How to make a Inner Critic Paper Doll

Inner Critic Paper Doll by iHanna

My Inner Critic is a little monster living inside of me. It’s that voice you almost can’t hear but that is still there all the time. It is best friend with low confidence and self doubt.

After months of having this exercise in the back of my mind, I sat down to draw my own personal Inner Critic. And out came this little monster girl. I finally saw what she really looks like. I feel I know her better now, and understand her actions. I see her wild, furious, depressed and dark self.

She is kind of cute but not worth listening to, because most of her talks are rubbish. Sure, she has fur, sharp teeth and yellow staring eyes. She really really wants to scare the hell out of me. She wants to be the boss of everything in the studio, and she hates glitter, paint, yarn and the mess that comes out of creating. But also, I think you can see it too, she is small and scared. She is my own fears of success – and failure.

I made her crazy, dark and mysterious. I then cut her out and drew the arms next to her and attached them to the body. I made a paper doll monster, a picture of my inner voice of fear and doubt. I will tell you more about my IC, what she tells me – and reveal her name next week.

Make your own paper doll IC

Now, it’s your turn! Consider this your creative prompt of the week, but no need to rush it.

Yours might look totally different, in fact it might be a man in a suit like Diana’s (she is working hard on taming her inner critic), or a dog, or a bird, or very similar to your mom, or…

1. write/journal
If you don’t know where to start, this is what got me going: I began with my journal (always a good road to take). I wrote out what “it” was saying, listening to where those ideas came from and trying to figure out why. In hearing that voice I guess I also “saw” the Inner Critic. She emerged.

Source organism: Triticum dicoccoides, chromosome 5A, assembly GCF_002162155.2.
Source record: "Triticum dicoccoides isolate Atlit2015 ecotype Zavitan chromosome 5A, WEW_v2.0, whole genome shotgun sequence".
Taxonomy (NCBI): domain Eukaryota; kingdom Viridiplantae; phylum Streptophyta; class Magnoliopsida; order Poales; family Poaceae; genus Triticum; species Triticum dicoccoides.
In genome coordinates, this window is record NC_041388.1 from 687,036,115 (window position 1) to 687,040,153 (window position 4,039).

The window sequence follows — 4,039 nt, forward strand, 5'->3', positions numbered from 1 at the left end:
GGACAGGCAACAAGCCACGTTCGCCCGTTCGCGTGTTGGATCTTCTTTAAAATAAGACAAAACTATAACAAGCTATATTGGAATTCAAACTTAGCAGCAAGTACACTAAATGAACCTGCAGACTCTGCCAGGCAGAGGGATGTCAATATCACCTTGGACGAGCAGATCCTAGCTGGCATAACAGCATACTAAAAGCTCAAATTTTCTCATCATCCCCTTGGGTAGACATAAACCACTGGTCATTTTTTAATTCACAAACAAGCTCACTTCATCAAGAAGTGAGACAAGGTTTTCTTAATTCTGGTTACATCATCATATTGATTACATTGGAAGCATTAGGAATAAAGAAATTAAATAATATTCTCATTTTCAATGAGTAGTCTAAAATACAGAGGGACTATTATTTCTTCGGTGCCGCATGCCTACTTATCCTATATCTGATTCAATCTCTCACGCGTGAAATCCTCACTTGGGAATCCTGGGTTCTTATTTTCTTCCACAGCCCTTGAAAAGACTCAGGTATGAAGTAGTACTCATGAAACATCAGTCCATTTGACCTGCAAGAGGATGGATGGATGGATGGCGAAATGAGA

2. draw a figure
Then draw/doodle your figure on white cardstock. Start with a form and then add eyes, details and then colour it in. I used watercolors, pens, and a pencil. Cut it out using sharp scissors.

3. Add arms
You can add movable parts like arms with claws (and maybe legs, tail, ears, hat, extra clothes or even a suit case for traveling?). I used metal brads (you can find these in the scrapbooking aisle of any craft store) to make the arms movable. My IC can lift her arms to scare me, but mostly she seams to want to hide…

4. Finish
Give it a name, tell her/him that you can’t be friends but that you don’t need to be enemies either. Tell her/him that YOU are the real boss of your life – and then show her the exit! Tell it to leave your desk/studio/head – so you can do something creative without being judged.

Please let me know how it goes! Post a link in the comments if you post pictures!

9 Responses

  1. oh, so cute! :)
    I imagine my inner critic in a very different way: she is a rigid, skeletal, tall and serious woman. She wears formal clothes, has tidy hair and a super neat look-
    A sort of Fraulein Rottenmeier *___*
    And she says to me… “be clean, be efficent, be productive, wear as a woman, not as a girl, you are not a girl, tidy up your closets, wake up soon”…
    oh, so boring!

  2. since I can’t figure out how to respond to your comment on my blog, and your inner critic picture scared me for a minute when I pulled it up (in a good way though), I thought I would answer you here. My costume for next year’s Animazement will probably be Steampunk in design – Victorian/African safari …. my daughter will probably go as a pony again, but I will also probably make her a Lolita outfit—as soon as she figures what kind of Lolita she wants to be.

  3. you inspird me to make my own blog i dont have a web site yet but i shold have one in about 2 weeks!

  4. What an amazing idea. I need to make one then send her on a little holiday to give me a break! Not too long…I don’t want to be cruel!

  5. I have avoided facing my inner critic for the longest time… but your post about making an inner critic is so light hearted and inspiring that it has encouraged me to actually do it. Thanks for offering the tools to face it.

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